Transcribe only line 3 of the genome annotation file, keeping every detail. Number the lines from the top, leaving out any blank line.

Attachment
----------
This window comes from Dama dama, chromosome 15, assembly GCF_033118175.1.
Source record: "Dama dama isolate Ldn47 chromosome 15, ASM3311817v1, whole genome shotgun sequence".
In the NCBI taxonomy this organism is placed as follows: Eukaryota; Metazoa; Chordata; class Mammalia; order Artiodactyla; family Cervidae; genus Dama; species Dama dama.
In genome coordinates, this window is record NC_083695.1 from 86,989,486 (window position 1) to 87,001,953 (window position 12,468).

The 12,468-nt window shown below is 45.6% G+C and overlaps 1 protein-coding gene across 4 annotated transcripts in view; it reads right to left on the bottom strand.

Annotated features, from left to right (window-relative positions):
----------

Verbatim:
In the NCBI taxonomy this organism is placed as follows: Eukaryota; Metazoa; Chordata; class Mammalia; order Artiodactyla; family Cervidae; genus Dama; species Dama dama.